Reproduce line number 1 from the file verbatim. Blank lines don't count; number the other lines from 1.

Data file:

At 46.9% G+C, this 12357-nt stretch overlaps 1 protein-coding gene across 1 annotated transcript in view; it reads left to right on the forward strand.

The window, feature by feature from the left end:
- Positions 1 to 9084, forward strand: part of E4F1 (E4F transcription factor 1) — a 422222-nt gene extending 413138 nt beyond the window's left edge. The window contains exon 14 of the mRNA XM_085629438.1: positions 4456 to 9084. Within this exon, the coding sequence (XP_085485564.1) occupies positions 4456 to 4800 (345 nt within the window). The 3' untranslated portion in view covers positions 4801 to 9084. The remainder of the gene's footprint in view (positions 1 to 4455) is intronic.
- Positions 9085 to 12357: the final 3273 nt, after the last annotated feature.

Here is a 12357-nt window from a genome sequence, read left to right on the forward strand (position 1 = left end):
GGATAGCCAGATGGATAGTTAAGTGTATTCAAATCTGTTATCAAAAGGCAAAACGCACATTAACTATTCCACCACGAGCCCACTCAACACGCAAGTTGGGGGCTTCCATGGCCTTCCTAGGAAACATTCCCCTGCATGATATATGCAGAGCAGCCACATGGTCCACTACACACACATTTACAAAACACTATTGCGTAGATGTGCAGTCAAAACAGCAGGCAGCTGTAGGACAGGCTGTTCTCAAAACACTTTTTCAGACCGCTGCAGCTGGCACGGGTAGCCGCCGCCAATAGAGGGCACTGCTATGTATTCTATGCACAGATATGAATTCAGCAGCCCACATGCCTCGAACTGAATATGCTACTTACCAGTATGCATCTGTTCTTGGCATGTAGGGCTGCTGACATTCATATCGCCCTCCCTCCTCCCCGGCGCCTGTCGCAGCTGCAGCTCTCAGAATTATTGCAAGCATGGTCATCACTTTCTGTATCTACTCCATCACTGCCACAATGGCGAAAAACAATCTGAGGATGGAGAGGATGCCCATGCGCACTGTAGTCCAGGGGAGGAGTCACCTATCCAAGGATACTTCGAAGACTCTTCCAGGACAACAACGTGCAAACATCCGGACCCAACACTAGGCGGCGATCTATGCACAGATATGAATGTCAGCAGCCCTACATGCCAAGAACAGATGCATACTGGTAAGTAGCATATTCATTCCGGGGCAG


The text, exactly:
At 46.9% G+C, this 12357-nt stretch overlaps 1 protein-coding gene across 1 annotated transcript in view; it reads left to right on the forward strand.